|Detwiler delivers in 2-1 loss to the Reds. (C.Nichols/Nats News Network)|
Last night, Washington Nationals starting pitcher Ross Detwiler matched his career high in number of pitches in a game with 103. In either a strange twist of fate, or a simple coincidence depending on your point of view, the result in both starts was a one-run loss to the Cincinnati Reds. In this case, it was a 2-1 final that was in doubt until the last pitch of the game.
On June 9, 2009, Detwiler dropped a 3-2 decision to the Reds. Like last night, he went six innings in the affair. Like last night, his offense helped him very little, managing just two runs on six hits. And in the strangest coincidence of all, just like in last night's loss, the Reds starter (and winner) was Johnny Cueto and Francisco Cordero earned the save.
Cue the Twilight Zone theme.
Last night, Detwiler (L, 1-3, 2.87) pitched much better than he did that night in June of '09. He limited the Reds to one run -- a solo home run to Joey Votto, his 20th of the year. Detwiler gave up seven hits and two walks in his six innings, striking out a season-high seven. It was his most competent start all season, and manager Davey Johnson was happy with the performance.
"I thought he pitched a good ballgame" Johnson said. "I wanted him to go further than five [innings], I wanted to stretch him out a little bit. He did a good job. He got out of the leadoff hitter getting on in the sixth... I was pleased with the way he pitched."
It's just too bad that the Nats offense, which got Chien-Ming Wang off the hook Tuesday night after a rough first inning, decided to take last night off against Reds starter Cueto.
Cueto (W, 9-5, 1.89) was masterful, using a funky delivery where he would turn his back to the batter during his wind-up, much like Cuban hurler Luis Tiant did in the 1970s. Cueto generated a lot of weak ground balls off the Nationals bats, and took a shutout into the ninth inning. Ryan Zimmerman ended that bid -- and Cueto's night -- with a leadoff solo home run to the seats in the Red Porch.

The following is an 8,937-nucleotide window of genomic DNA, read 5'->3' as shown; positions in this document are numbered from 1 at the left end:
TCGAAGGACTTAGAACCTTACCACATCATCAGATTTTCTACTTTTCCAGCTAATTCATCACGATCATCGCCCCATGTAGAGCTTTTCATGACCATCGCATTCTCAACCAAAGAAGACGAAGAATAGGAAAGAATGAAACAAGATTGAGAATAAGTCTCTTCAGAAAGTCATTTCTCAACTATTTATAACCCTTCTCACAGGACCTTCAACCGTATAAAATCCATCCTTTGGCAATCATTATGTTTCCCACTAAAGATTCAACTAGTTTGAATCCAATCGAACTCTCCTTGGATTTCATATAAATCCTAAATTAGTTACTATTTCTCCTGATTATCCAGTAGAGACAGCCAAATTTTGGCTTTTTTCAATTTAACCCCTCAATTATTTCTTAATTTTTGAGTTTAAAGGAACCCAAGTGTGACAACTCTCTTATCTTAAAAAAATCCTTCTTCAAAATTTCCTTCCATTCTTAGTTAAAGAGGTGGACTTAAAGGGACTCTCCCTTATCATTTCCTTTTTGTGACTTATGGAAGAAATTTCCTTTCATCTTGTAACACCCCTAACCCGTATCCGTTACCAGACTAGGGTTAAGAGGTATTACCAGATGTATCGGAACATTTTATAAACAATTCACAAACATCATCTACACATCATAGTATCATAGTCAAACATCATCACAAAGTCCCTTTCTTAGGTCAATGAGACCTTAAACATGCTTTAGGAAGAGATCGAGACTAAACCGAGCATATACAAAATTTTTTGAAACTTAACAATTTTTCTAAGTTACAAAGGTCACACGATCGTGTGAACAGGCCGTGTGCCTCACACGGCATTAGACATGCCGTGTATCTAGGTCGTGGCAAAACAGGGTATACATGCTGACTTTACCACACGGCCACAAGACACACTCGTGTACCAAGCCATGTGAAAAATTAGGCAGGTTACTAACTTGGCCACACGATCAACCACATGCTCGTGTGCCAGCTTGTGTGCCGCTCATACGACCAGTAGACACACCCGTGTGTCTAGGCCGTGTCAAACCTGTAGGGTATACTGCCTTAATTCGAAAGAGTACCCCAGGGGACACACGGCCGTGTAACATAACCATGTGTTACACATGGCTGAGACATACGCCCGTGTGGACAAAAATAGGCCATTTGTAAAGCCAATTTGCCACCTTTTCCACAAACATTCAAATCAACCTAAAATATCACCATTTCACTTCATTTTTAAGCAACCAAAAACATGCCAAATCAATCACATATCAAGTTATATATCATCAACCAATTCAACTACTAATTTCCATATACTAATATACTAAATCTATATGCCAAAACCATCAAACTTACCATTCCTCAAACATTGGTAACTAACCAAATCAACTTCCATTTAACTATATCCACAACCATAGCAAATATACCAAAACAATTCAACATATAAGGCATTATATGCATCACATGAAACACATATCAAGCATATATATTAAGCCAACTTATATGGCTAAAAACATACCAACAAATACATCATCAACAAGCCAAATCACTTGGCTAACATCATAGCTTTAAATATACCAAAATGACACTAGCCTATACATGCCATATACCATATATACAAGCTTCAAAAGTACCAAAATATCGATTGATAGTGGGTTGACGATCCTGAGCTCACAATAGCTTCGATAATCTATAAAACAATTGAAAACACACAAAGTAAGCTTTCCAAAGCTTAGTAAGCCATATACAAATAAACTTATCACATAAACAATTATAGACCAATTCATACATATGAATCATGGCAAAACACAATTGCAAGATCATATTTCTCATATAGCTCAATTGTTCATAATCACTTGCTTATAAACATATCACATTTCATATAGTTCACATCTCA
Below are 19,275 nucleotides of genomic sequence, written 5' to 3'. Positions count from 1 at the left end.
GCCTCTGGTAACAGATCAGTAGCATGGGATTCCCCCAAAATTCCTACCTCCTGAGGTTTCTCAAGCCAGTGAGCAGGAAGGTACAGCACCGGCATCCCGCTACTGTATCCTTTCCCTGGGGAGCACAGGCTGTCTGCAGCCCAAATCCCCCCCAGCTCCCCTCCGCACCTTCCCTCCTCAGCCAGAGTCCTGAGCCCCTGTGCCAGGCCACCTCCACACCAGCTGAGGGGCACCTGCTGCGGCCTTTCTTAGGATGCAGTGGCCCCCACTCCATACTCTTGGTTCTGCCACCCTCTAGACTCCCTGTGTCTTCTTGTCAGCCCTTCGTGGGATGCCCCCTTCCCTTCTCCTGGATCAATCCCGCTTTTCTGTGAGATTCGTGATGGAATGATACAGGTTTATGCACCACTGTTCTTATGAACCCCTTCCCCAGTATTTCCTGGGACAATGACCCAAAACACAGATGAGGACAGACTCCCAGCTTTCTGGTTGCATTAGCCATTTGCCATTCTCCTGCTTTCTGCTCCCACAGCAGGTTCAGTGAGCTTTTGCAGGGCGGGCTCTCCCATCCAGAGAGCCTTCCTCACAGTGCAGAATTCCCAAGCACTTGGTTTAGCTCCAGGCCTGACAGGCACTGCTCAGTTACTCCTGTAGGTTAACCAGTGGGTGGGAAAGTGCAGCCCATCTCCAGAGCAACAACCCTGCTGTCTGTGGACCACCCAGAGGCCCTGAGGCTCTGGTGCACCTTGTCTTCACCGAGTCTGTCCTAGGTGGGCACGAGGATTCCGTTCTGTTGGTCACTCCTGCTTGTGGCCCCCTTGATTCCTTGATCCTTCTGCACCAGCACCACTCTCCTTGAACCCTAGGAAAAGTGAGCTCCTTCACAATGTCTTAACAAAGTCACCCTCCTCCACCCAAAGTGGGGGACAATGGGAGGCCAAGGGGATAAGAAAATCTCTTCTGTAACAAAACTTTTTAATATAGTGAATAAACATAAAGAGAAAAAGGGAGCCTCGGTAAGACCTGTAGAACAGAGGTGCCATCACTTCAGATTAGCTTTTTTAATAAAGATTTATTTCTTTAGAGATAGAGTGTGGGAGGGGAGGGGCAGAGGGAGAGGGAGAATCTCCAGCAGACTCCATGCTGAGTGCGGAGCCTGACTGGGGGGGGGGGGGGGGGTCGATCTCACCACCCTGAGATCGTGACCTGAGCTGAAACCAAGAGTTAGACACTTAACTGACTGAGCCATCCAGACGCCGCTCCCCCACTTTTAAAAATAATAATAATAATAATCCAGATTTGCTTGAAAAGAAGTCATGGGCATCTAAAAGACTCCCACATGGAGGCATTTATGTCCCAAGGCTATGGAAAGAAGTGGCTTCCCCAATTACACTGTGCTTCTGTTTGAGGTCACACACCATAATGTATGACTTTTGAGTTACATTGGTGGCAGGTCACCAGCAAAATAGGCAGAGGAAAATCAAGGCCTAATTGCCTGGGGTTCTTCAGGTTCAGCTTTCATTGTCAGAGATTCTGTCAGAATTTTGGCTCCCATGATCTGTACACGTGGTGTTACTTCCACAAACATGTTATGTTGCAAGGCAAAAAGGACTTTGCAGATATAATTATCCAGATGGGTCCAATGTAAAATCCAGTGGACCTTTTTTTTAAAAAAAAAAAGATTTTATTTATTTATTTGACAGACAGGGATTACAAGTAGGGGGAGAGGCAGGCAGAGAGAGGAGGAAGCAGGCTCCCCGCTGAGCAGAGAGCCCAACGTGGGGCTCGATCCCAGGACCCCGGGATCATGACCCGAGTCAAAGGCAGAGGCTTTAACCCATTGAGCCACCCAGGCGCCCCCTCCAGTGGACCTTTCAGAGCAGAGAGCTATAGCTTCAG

The Nats tried to rally against Reds closer Francisco Cordero and had the fiery reliever in trouble, loading the bases with one out courtesy of a Jayson Werth walk, single by Danny Espinosa, and an error by shortstop Paul Janish on Jonny Gomes ground ball. But rookie catcher Wilson Ramos swung at Corderos' first offering, a 90-MPH slider off the plate, and grounded into a game-ending 4-6-3 double play.
|Wilson Ramos chases a slider, grounds into double play. (C.Nichols/Nats News Network)|
Cueto's final line was stellar: in eight innings he allowed one earned run on six hits and no walks, striking out five. The Zimmerman home run was the only blemish of the evening.
On this night, like that night two-plus years ago, Detwiler deserved a better fate. But the 25-year old lefty's performance meant more than a win down the stretch for a team trying to finish the season by reaching the elusive .500 mark. He's battling for a place in next season's rotation, and the year after that, and the year after that.
Detwiler knows that the Nats have prospects in the minors, and more coming as the result of Monday's signing day. This is his opportunity to finally live up the billing of being the No. 6 overall selection in the 2007 draft. He took care of what he could control last night. Maybe next time out his offense can get him some runs.
THE GOOD: Detwiler. He showed good stuff, recording seven Ks in his six innings.
THE BAD: Sean Burnett. He was awful, allowing two hits (both to lefties) and a walk in a third of an inning.
THE UGLY: Ramos' double play. Cordero was shaky in the ninth inning, issuing a walk to Werth and getting visibly upset at Janish's error. Ramos swung at a bad pitch and did the Reds a favor. It's one thing to be aggressive in that situation, but you have to be smart aggressive, not go up flailing at the first pitch you see.
THE STATS: Seven hits, one walk, five strikeouts. 0-for-8 w/RISP, seven LOB, one GIDP. No errors, one DP.